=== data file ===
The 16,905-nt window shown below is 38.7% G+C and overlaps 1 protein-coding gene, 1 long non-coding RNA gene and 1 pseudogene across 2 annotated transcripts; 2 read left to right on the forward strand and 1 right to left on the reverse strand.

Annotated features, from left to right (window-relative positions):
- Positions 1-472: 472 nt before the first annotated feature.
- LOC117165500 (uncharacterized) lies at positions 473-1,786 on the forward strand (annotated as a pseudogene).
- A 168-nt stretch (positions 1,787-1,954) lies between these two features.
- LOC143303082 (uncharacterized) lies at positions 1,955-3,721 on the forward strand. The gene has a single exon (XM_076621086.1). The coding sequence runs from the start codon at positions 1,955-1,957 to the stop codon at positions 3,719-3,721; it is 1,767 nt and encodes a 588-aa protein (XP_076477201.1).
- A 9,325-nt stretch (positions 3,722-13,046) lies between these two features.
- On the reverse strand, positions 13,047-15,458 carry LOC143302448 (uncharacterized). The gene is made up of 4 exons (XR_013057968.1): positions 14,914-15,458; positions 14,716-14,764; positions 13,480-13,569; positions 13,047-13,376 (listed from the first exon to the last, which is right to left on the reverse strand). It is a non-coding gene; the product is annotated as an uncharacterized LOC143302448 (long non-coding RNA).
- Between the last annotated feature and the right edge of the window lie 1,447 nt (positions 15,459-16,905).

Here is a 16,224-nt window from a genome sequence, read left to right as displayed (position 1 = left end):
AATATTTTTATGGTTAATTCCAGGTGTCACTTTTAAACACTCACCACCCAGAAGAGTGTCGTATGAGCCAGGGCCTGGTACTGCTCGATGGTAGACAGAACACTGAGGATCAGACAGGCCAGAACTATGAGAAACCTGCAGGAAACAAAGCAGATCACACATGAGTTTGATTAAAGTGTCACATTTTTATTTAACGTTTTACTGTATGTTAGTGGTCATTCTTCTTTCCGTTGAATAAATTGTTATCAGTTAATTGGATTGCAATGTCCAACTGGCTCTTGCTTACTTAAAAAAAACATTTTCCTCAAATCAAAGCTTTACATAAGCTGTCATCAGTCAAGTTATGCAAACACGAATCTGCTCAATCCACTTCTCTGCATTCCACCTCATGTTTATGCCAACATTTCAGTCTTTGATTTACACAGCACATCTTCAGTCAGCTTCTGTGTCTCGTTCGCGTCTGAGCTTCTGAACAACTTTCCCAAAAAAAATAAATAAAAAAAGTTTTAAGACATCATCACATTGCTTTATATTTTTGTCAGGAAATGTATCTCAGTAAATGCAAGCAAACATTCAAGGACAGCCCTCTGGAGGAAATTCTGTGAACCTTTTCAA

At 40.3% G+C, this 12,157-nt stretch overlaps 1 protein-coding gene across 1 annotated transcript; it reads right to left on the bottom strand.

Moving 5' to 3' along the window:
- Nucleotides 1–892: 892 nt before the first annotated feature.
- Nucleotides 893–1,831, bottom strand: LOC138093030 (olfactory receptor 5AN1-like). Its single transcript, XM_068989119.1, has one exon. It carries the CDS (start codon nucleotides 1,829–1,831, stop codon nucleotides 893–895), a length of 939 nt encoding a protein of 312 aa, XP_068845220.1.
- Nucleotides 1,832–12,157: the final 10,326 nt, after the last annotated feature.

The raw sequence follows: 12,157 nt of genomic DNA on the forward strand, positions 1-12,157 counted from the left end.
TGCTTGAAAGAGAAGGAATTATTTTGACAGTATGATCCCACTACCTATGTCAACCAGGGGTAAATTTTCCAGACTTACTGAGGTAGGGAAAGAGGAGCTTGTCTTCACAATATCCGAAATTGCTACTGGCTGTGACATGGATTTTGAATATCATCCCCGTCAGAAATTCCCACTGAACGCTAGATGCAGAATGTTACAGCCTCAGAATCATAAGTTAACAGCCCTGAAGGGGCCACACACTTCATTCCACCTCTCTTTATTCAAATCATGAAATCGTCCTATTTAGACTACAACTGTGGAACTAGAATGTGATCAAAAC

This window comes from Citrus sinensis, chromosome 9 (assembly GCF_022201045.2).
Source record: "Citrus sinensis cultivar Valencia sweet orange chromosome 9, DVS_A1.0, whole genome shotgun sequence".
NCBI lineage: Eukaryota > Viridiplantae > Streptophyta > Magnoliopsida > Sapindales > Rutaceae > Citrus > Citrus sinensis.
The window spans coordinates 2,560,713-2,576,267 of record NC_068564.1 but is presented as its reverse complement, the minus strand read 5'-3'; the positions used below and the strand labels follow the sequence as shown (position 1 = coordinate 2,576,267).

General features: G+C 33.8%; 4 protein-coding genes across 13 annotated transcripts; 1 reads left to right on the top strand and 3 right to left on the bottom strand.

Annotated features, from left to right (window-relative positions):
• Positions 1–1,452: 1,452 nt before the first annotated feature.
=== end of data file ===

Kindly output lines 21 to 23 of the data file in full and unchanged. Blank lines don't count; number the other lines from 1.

NCBI lineage: Eukaryota > Viridiplantae > Streptophyta > Magnoliopsida > Sapindales > Rutaceae > Citrus > Citrus sinensis.
The window spans coordinates 2,560,713-2,576,267 of record NC_068564.1 but is presented as its reverse complement, the minus strand read 5'-3'; the positions used below and the strand labels follow the sequence as shown (position 1 = coordinate 2,576,267).

General features: G+C 33.8%; 4 protein-coding genes across 13 annotated transcripts; 1 reads left to right on the top strand and 3 right to left on the bottom strand.